When Durham author and environmental advocate John Manuel decided to write a book about canoeing, he had a choice to make: write something that would be sold in bait shops, or write literature.
The result is The Canoeist, part nature guide, part memoir, a combination that works because Manuel is not just an expert helmsman who can “read” rivers for the “V’s” that indicate safe passage through deep water, as well as the eddys and obstacles to stay away from. He is also a deft writer who knows how to take you with him on the ride.
In retrospect, it’s a genre-twisting hybrid that seems as obvious as swirling together two flavors of soft-serve ice cream. But Manuel only happened upon the idea when he noticed other writers shying away from it. Other wilderness writers, such as Howard Raines who wrote Fly Fishing Through A Mid-Life Crisis, and River Horse author William Least Heat Moon, hint at autobiographical conflict, only to back away from such personal details.
“I was wondering, what is this ‘crisis’ that you mentioned? That’s part of the reason for this bookI decided to delve into that myself,” said Manuel in an Indy interview last fall.
It helps that the canoe is a perfect metaphor for human relationships. The destinies of two people are joined together in a canoe in a way that brings out the best and worst in their partnership and personalities.
“You’re two people that are suddenly bound together in a single craft. You’re just thrown into this situation that really demands cooperation, or it can be a disaster,” he says. “The unique nature of a canoe is bringing out either your incompatible qualities or your compatible ones.”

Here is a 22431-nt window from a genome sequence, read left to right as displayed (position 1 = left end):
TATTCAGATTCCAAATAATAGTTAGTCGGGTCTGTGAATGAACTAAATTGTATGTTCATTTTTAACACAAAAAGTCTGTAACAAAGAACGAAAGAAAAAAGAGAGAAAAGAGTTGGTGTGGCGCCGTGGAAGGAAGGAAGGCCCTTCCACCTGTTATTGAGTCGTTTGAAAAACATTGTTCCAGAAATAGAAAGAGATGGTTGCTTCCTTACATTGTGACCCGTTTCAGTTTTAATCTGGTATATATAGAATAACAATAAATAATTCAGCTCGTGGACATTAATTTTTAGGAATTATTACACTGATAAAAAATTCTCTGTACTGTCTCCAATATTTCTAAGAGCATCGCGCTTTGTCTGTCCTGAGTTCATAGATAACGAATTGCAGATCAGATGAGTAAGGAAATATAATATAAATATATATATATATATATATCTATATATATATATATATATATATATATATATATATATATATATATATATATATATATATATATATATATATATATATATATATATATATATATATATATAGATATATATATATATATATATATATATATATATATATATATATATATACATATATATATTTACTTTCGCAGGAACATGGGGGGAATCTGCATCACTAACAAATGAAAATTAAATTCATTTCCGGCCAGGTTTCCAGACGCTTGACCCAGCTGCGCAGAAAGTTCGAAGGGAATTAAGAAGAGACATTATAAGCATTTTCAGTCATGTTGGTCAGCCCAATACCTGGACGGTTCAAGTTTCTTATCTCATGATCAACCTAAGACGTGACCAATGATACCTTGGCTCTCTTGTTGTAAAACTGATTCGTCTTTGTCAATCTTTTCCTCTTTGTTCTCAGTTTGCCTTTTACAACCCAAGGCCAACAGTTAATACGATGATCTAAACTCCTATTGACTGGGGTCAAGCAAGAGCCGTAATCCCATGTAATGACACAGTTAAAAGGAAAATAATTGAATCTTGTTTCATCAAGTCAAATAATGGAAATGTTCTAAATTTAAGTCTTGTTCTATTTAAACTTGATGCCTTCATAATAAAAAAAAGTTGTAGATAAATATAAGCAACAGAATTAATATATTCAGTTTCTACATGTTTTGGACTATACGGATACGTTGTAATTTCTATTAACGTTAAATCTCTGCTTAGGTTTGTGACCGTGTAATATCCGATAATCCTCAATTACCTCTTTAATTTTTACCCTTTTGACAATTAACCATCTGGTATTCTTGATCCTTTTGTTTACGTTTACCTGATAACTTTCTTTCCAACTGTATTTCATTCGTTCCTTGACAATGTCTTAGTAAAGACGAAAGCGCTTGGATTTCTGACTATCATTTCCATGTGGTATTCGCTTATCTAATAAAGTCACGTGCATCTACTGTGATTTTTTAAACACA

Traveling down chapters named for eastern waterways, Manuel braves personal journeys with parents, siblings, peers, his future spouse and eventually his own children, taking them through portages, whitewater and occasional capsizings.
Some of the rivers have speaking names: The Chagrin, The Rocky, The Lost. Others, like the canoe itself, bespeak Native American origins: The Ocoee, The Allagash, The Nantahala. In this way, the craft to which Manuel has remained loyal since childhood also serves as an ecological metaphor for the interdependence of humans and the environment.
The Chagrin in Ohio, where Manuel grew up, details his ambivalent relationship with his father, who taught him to canoe but never approved of his writing career. The Cuyahoga near Cleveland, which notoriously caught fire, sparked the environmental protection movement, and Manuel’s career as a writer in Washington, D.C., in the 1970s.
Two chapters are devoted to the branches of the Haw, a local endangered watershed where Manuel today serves as a stream monitor. From Manuel’s coming of age to his struggle to find a mode of masculinity that suits his generation and values, canoeing is a constant that challenges him to confront his own identity and his relationship to the natural and social world.
“A river is an entity unto itself,” says Manuel. As in life, a lot of maneuvers on a river can be counterintuitive and take persistence to learn, but the journey downstream has much to teach us about ourselves.
The Canoeist is published by Jefferson Press and is available in local bookstores and online at www.amazon.com.